Summary The transition to menopause marks a critical time of profound change in a womans life. Hormonal, physiologic, and psychosocial factors are in ux. Acute symptoms of hot ashes, sleep disruption, psychologic symptoms, and decreased sexual functioning may accompany these biologic and psychosocial changes. Contrary to common beliefs, these symptoms can begin early in the menopausal transition during the late reproductive years, well before menstrual irregularities occur. Importantly, studies show that these acute symptoms are multifactorial in nature, with biologic changes interacting with other psychologic, cultural, and socioeconomic characteristics of women. Inasmuch as womens experience of menopause varies widely, the severity of menopausal symptoms cannot be attributed solely to the changing reproductive hormonal milieu that denes the transition to menopause. It is important for clinicians to understand the complexity of acute menopausal symptoms. It is not sucient to attribute these complaints to menopause (or to dismiss them as not related to menopause) but rather to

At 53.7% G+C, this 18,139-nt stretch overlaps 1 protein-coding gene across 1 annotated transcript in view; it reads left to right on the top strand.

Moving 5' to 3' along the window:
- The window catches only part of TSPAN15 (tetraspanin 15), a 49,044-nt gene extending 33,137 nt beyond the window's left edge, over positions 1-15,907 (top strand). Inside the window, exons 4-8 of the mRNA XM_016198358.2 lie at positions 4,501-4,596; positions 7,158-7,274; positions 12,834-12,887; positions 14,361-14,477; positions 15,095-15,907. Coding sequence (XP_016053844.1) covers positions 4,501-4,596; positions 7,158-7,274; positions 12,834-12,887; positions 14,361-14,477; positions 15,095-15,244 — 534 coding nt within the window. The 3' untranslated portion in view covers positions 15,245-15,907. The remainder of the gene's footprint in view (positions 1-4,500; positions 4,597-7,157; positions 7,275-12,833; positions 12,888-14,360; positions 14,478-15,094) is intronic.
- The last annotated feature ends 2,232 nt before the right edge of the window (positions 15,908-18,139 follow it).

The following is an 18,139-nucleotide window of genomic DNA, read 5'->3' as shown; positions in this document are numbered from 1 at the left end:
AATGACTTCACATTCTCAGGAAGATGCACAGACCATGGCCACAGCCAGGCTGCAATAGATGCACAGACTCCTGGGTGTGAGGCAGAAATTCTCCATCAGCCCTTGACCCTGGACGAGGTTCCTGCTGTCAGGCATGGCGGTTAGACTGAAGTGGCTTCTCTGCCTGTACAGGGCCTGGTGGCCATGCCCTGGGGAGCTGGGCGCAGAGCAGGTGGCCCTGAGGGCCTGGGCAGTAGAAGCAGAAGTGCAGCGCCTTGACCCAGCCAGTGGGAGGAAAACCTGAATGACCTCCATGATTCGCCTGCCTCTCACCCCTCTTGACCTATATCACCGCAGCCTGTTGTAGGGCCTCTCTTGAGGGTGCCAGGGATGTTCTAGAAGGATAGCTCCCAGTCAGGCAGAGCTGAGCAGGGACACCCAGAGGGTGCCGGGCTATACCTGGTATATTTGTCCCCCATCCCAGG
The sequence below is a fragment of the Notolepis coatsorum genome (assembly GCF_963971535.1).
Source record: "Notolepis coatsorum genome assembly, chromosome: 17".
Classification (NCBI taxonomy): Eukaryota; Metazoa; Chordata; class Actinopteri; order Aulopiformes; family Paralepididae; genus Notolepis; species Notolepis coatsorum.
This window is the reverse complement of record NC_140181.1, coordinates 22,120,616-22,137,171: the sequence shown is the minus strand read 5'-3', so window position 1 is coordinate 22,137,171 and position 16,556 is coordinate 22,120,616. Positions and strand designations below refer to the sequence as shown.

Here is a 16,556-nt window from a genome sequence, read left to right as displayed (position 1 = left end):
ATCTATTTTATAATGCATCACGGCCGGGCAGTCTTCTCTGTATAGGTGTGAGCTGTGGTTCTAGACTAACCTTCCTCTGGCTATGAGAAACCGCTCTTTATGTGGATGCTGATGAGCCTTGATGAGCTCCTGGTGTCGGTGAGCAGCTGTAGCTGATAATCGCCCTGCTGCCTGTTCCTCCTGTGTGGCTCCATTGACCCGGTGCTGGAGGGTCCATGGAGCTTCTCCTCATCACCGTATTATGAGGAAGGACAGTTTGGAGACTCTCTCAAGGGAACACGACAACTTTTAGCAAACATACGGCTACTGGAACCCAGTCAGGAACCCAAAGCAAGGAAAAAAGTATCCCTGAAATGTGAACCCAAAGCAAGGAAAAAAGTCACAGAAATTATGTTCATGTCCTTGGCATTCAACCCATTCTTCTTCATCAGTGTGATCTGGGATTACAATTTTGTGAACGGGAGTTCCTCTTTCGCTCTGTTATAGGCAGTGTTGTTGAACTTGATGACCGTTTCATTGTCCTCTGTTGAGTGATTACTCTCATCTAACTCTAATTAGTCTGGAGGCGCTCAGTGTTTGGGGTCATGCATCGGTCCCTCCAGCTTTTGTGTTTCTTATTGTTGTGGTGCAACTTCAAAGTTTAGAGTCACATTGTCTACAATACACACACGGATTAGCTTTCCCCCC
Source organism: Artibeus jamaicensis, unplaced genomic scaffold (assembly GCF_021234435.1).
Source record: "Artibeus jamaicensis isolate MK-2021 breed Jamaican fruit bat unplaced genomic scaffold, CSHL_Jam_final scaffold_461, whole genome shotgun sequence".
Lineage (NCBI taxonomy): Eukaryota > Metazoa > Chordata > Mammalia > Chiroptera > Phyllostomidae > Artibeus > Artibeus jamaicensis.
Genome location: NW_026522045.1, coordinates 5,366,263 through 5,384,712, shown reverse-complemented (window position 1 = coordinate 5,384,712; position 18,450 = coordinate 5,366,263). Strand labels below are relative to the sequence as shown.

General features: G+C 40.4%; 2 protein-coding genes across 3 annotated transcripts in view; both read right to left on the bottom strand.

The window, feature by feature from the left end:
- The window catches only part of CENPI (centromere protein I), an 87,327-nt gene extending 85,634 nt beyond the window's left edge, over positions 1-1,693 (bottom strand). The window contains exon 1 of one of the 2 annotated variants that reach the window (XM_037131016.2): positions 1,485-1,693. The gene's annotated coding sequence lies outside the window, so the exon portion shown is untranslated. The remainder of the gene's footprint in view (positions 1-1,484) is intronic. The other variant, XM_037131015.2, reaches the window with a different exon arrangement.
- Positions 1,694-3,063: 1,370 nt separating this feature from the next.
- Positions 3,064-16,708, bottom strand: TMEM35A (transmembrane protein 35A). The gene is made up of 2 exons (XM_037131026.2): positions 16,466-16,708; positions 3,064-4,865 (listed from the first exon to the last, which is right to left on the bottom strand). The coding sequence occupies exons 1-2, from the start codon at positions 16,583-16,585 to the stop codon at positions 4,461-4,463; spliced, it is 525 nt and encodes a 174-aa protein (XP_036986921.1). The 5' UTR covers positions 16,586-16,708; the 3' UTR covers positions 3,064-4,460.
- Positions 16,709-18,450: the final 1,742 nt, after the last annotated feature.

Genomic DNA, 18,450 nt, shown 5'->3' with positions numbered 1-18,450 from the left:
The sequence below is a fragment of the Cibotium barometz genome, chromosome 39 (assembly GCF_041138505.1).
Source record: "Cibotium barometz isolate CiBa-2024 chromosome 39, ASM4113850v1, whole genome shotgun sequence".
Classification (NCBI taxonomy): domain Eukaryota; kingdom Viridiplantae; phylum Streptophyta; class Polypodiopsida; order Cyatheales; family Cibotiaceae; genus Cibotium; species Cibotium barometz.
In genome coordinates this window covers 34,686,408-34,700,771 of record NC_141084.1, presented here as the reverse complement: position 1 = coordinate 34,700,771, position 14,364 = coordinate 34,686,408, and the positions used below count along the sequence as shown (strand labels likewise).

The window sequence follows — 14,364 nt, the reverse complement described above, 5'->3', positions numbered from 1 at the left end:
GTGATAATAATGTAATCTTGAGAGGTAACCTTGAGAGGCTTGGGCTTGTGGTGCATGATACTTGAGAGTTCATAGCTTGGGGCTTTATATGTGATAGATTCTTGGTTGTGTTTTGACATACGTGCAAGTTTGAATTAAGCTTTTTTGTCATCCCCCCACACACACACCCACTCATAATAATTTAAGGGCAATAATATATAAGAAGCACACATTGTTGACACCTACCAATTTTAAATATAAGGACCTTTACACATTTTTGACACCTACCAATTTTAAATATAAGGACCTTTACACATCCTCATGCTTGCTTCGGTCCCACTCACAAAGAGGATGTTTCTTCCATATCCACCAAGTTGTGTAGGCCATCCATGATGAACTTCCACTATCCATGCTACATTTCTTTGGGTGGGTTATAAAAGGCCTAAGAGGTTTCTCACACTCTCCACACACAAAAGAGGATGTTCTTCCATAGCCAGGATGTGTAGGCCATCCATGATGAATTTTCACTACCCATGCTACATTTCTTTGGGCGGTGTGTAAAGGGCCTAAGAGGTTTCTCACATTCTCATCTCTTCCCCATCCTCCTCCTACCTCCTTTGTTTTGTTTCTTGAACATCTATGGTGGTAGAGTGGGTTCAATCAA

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provide treatment options for relief of the symptoms and recognize when further investigation is warranted. Most important, the clinician must determine whether these symptoms are primarily associated with the menopausal transitionand are thus likely to be time-limitedor whether the symptoms represent manifestations of underlying medical or psychiatric illnesses. In addition, this is an ideal time to re-evaluate a womans psychosocial history to determine whether she has an adequate support system to deal with life stressors. The clinician should have a wide understanding of changes that occur during the transition to maximize womens health and well-being. Finally, further epidemiologic and basic research must be done to better understand changes that occur during the transition to menopause. Longitudinal studies with sample sizes sucient for statistical validity, appropriate hormone measurement, and validated instruments to assess menopausal symptoms and potential confounders are needed to further disentangle the complex relationships between hormones and symptoms and other factors that mediate these relationships.